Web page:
How to tackle common running injuries
Almost all running injuries are symptoms of other underlying problem(s). Even though the commonest pain areas amongst runners are heels, shins, calf and hamstring muscles, knees, glutes (buttocks), and lower back areas, you need to think of yourself as a whole, not just that painful part.
Once you’ve figured out the why, you need to get on with how to address the problem. And the when starts right now.
Why do running injuries happen?
Unnatural running: The primary cause for most running injuries in people who have picked up running later in life is that running doesn’t come naturally to them. That movement which was effortless as a child seems very strenuous as an adult since you have been sitting on a chair for a decade or more. This leads to poor posture, which then doesn’t let you move the way you did when you were young.
Do strength training: Muscles move your joints. If you don’t address them first, or at least in parallel with starting to run, injuries will inevitably come along. All runners are obsessed with the knees; but the knees are worked by the muscles in your thigh, and are connected in turn to the ankles and the hips. The entire chain has to be strengthened. The common rehab for people recovering from knee injuries involved strengthening the quads and hamstrings, the muscles in your thigh.
Too much too soon: In a very short span after picking up running, we all want to achieve everything, competing with others who probably have been doing it for far longer. That is a recipe for disaster.
Not enough recovery: Rest is even more important than the training itself. There is a reason we all spend almost a third of our lives sleeping. When you train too much without enough recovery in between, your body doesn’t get a chance to adapt. Instead, it soon breaks down.
Poor nutrition: Most think exercising is enough to be healthy but if you don’t consume the right amount and right kind of fuel, you will soon breakdown.
Breathing: How do you plan on running if you can’t even breathe right while sitting, standing or lying? Learn to be mindful of your breathing at rest, take long deep breaths, using your diaphragm and expanding your ribs.
Gear: Your running gear, including your shoes, is over-rated. If you don’t know how to run, no amount of technology in your expensive shoes is enough to prevent you from getting injuries. A good shoe is one that you don’t feel, not the most cushioned or supported.
Running surface: There is no argument that soft ground is better for running and preventing injuries. Try to find grass or running tracks instead of tarmac roads.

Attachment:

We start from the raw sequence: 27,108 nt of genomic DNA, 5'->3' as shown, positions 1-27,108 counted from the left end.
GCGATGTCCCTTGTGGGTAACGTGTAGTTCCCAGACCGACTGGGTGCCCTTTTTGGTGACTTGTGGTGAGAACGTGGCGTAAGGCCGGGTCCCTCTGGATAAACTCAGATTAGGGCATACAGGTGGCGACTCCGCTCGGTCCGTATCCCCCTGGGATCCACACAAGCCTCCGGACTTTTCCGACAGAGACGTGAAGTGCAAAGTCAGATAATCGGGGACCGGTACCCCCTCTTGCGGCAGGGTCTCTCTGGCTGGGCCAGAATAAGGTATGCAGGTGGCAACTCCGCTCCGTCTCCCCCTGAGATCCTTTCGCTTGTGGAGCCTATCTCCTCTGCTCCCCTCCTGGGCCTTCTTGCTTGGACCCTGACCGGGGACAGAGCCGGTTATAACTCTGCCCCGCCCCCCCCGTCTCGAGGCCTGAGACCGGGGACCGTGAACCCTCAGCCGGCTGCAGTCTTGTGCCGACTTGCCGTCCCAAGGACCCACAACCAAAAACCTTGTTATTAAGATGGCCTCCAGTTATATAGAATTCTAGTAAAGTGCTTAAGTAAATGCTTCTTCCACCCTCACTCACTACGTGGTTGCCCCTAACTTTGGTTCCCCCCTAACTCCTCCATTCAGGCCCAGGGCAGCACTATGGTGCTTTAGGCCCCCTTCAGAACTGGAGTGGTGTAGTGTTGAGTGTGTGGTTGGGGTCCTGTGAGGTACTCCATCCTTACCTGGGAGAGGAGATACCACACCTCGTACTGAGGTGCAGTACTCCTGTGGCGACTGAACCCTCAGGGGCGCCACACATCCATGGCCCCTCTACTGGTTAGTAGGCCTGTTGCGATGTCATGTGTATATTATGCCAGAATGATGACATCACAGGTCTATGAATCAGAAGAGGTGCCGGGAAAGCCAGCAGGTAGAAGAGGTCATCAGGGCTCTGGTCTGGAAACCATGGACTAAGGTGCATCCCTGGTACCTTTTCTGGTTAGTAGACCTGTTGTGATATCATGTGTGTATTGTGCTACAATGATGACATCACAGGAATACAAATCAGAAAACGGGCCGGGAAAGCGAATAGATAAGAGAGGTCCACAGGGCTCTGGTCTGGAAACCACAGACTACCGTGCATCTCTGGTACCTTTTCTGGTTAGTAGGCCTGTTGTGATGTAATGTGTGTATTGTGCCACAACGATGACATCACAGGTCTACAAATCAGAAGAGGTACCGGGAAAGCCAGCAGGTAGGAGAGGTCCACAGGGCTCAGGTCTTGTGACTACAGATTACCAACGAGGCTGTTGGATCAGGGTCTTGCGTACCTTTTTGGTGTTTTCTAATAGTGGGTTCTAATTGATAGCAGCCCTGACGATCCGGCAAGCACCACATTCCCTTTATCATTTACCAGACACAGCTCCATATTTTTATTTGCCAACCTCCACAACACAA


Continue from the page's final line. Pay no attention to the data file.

How to address running injuries?
Respect your pain: Rushing into getting back too soon so that you can participate in a particular event is a recipe for disaster, soon leading to a long term injury. The plan is to have you running for as long as possible.
Proactive Rest: If you have developed pain during or after running, you need to take a day or two off from running but you should still stay active and do exercises that don’t cause pain.
Exercises: Barefoot walking, skipping, toe curls, heel raises, squats, gluteus maximus activation, pelvic tilts, rhomboids orange squeeze and wall push-ups—these are some of the basic strength exercises you should be doing as a runner. Look them up! There are excellent instructional videos all over the internet.
Medical opinion: If the pain persists for a week, it is good to take a medical opinion, preferably from a doctor or physiotherapist who is active as well.
Investigations: Don’t get investigations done on your own unless advised by a medical professional. X-rays only show bones and most injuries are soft tissue related. MRIs, on the other hand, are super sensitive. Almost everyone above 40 years of age will have abnormal findings on the MRI, most of which are just natural wear and tear and probably have nothing to do with your injury. Let the medical experts decide if there is a need for them.
Hot or cold compress: Apply hot or cold, whichever feels better, wherever the pain is. Have a cloth between the skin and a hot/cold gel pack. Apply it for 5-8 minutes, 4-6 times a day.
Anti-inflammatories: And applying ice and/or heat, help in calming down the pain and getting you to move, but it doesn’t address the underlying problem. So don’t rush back into running just because you feel less achy after taking a pain pill.
((The writer is a sports exercise medicine doctor and a long distance runner))